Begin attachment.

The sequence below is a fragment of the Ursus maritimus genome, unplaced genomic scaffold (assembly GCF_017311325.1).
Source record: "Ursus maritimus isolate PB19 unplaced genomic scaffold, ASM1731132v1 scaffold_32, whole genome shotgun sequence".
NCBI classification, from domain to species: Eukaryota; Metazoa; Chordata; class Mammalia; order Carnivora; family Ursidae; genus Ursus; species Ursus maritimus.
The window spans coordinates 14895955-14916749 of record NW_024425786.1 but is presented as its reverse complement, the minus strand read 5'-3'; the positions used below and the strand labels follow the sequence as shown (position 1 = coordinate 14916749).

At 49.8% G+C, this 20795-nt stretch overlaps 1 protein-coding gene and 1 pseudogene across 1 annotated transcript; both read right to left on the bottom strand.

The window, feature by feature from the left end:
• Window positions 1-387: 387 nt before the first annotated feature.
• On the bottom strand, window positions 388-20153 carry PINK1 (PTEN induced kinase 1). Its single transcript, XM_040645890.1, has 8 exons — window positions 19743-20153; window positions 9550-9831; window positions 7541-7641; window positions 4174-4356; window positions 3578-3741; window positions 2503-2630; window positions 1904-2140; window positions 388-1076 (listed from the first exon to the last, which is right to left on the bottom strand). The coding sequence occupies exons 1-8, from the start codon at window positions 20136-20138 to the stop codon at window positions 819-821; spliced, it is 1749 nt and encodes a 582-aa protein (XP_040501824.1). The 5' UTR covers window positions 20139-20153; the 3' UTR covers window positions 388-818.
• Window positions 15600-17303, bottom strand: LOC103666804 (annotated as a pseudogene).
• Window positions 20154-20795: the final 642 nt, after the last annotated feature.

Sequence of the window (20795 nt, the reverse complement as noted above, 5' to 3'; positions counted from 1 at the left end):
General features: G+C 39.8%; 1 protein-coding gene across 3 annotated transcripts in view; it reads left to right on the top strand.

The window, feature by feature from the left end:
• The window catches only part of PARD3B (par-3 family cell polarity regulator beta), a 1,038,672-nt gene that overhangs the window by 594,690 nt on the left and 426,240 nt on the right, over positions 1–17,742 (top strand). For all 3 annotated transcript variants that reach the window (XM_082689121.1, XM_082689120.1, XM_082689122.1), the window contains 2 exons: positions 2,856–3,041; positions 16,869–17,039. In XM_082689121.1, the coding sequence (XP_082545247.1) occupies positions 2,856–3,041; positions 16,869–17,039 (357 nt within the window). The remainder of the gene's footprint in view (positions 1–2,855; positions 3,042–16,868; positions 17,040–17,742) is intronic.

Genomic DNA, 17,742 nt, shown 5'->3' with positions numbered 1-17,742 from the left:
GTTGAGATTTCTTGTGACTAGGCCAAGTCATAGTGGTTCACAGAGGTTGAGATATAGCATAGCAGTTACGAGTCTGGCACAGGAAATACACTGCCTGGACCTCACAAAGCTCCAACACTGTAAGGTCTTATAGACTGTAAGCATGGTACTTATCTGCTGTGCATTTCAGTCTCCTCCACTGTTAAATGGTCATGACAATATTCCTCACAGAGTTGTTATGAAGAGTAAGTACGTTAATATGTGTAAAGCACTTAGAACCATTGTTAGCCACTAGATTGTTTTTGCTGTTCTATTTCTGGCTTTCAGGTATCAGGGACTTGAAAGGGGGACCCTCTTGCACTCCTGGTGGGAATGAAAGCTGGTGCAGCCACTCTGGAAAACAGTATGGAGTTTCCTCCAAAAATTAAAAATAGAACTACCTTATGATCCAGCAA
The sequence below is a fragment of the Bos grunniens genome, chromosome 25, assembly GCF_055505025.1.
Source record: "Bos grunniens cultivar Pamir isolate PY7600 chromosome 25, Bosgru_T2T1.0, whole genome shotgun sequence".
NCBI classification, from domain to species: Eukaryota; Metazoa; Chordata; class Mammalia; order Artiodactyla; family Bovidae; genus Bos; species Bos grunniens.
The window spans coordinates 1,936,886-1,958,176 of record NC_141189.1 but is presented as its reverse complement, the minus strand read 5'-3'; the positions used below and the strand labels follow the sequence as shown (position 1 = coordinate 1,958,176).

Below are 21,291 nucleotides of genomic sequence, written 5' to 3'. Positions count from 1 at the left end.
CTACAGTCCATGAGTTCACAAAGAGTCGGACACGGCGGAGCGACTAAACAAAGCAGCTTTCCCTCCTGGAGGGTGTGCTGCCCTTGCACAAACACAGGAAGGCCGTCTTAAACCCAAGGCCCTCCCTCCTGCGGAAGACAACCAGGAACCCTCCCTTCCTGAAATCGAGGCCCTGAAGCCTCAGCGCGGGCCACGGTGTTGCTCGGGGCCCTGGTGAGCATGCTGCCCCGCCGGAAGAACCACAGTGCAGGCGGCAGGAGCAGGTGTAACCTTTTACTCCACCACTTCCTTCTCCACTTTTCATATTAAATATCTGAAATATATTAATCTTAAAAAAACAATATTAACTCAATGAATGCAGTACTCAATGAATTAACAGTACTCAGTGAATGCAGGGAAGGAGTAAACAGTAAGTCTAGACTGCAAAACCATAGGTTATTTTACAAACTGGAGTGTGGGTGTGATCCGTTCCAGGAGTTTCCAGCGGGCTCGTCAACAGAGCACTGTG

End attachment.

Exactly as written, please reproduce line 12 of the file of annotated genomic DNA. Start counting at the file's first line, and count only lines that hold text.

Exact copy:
General features: G+C 39.8%; 1 protein-coding gene across 3 annotated transcripts in view; it reads left to right on the top strand.